You spend the bulk of your week at school or college, so it is important if you suffer from anaphylaxis that you or your parent or guardian inform your school once you have been diagnosed. Request a meeting with your teacher or school nurse to agree on which members of staff to notify, protocol for how the allergy will be managed on a day to day basis and where your Jext® will be stored.
Where possible, you should have two Jext® with you, as in the event that one does not sufficiently reverse the anaphylaxis a second can be used within 5-15 minutes.
If Jext® is kept at school, make sure its expiry date is registered with the expiry alert service so that you are aware when the Jext® is due to expire.
Speak to your GP or local health authority about training for staff and teachers at your school.
If you are going away to university, this may be the first time that you are managing your allergies on your own. You will need to take responsibility for your medication at home (often in shared accommodation), eating in restaurants and on nights out.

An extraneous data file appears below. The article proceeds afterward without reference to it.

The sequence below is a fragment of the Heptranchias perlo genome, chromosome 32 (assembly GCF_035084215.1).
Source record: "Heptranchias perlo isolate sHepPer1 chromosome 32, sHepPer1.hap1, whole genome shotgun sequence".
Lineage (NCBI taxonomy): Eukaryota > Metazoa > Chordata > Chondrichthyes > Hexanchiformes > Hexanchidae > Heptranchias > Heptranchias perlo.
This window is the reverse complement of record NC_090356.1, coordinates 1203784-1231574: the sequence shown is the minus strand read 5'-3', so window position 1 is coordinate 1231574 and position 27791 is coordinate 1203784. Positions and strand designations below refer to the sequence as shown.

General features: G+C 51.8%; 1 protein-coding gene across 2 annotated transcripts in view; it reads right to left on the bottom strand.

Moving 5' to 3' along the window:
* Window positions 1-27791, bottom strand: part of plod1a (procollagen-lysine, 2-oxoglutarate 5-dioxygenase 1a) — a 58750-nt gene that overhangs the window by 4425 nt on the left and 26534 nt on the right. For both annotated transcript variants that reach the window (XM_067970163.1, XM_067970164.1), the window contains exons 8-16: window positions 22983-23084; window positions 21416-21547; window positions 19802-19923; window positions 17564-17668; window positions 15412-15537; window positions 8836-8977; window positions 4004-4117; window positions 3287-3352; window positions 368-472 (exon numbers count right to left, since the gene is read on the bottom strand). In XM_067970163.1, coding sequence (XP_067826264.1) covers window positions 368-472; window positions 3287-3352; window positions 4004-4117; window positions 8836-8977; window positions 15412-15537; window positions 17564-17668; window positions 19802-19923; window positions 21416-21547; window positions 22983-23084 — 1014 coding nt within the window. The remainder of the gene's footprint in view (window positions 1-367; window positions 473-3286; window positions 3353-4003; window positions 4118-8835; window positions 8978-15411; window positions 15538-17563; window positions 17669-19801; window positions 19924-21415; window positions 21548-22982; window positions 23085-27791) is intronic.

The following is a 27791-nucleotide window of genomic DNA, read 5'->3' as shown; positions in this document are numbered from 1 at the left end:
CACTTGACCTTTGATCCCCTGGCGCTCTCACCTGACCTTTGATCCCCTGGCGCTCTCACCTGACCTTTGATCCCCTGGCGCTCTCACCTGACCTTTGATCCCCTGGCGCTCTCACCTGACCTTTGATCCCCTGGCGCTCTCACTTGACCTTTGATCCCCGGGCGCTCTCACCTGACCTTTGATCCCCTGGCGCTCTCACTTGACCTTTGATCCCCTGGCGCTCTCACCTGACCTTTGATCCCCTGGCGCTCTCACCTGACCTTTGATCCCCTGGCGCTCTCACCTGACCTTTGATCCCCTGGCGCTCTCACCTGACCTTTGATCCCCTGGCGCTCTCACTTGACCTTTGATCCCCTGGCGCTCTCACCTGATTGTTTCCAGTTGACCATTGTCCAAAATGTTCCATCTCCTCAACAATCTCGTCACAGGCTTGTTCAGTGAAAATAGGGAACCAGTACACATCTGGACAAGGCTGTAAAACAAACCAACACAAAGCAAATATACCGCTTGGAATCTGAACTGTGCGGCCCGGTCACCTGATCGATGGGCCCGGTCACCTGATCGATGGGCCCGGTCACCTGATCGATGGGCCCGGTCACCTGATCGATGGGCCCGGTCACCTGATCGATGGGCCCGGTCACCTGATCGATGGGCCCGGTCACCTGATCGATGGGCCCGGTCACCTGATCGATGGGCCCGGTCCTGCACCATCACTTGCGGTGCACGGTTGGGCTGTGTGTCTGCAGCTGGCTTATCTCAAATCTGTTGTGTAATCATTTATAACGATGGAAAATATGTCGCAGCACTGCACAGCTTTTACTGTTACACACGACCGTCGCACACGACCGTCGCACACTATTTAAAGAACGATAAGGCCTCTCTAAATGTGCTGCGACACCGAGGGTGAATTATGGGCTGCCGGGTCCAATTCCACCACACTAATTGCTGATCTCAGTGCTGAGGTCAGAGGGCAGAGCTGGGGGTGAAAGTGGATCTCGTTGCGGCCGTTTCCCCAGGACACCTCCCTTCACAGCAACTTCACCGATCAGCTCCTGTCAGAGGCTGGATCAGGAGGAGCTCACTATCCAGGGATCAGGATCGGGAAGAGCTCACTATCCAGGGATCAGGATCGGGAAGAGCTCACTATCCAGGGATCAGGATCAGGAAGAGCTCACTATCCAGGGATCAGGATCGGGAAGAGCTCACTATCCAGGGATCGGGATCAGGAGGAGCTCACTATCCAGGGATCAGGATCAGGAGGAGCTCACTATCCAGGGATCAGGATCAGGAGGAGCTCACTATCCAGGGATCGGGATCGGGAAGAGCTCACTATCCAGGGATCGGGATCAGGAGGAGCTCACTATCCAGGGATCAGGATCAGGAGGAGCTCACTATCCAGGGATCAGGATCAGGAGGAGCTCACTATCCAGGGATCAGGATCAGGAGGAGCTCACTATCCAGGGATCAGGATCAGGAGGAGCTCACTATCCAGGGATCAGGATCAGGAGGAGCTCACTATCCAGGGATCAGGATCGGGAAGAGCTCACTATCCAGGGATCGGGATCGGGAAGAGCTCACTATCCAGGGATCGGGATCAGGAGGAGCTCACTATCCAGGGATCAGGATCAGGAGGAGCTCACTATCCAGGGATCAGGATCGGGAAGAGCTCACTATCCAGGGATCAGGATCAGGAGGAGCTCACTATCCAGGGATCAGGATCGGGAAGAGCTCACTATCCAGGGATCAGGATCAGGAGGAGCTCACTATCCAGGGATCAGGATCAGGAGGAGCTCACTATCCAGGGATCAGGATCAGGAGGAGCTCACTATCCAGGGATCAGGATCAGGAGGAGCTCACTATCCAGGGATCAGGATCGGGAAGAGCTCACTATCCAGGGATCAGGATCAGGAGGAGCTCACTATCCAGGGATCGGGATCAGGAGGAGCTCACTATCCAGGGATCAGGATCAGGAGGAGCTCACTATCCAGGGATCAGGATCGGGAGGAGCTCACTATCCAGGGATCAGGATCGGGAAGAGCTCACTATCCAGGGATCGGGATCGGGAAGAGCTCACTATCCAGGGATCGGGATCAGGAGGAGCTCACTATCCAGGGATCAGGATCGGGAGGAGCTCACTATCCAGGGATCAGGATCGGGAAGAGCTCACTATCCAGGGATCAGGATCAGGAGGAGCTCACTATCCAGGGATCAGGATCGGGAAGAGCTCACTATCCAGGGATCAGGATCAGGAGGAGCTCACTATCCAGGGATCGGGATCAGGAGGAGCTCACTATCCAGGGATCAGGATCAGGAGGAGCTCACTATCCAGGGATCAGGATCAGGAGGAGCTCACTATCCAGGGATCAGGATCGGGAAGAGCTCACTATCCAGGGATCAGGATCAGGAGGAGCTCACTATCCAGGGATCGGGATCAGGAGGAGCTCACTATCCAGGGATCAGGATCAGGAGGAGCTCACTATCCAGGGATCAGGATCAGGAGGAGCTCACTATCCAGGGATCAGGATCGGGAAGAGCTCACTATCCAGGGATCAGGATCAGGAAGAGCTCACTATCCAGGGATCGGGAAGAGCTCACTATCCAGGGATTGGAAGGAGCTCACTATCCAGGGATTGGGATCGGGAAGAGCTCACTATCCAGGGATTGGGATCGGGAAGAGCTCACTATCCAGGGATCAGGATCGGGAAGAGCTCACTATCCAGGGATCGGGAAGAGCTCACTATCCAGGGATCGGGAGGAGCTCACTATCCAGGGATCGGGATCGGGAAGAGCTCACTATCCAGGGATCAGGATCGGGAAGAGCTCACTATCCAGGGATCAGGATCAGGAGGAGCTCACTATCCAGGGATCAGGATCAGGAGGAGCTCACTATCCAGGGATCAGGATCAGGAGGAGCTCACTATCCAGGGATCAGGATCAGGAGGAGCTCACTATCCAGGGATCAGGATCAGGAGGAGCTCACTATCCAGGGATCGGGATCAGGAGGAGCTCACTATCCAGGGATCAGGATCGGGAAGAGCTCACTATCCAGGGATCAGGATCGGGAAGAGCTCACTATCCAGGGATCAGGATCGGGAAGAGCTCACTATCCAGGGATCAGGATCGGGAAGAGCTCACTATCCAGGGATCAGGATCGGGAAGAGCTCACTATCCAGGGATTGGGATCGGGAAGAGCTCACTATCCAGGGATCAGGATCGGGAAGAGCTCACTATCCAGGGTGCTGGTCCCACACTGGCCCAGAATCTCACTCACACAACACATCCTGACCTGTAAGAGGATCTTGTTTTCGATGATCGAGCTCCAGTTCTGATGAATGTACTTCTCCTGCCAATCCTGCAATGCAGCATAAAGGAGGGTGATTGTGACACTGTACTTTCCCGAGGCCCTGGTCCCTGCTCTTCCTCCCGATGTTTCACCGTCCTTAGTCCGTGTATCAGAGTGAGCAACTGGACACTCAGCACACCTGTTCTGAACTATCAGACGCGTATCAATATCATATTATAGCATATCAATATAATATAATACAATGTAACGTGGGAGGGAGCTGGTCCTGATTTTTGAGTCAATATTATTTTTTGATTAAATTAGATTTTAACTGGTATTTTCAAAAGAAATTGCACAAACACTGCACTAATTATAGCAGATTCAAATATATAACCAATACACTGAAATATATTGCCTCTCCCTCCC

The Anaphylaxis Campaign has developed a booklet to help support you that includes advice on preparing for university, information on eating out, our adult allergy action plan and general tips on managing your allergies throughout university.
Visit the Anaphylaxis Campaign’s website to download a complimentary booklet here: https://www.anaphylaxis.org.uk/campaigning/allergies-at-university/
- Carry your Jext® with you at all time
- Tell those around you about your allergies
- Use your Lifeline Card to go through how to recognise symptoms and how to use your Jext®
- Make a note of who you have trained and when so you know who can help at all time
- Demonstrate how to use your Jext® using your Trainer
- If you share a kitchen and suffer from food allergies, make those around you aware. Ask them to refrain from using your cooking utensils, and always wipe the sides down after cooking
- Remember if in doubt about where food has been prepared avoid it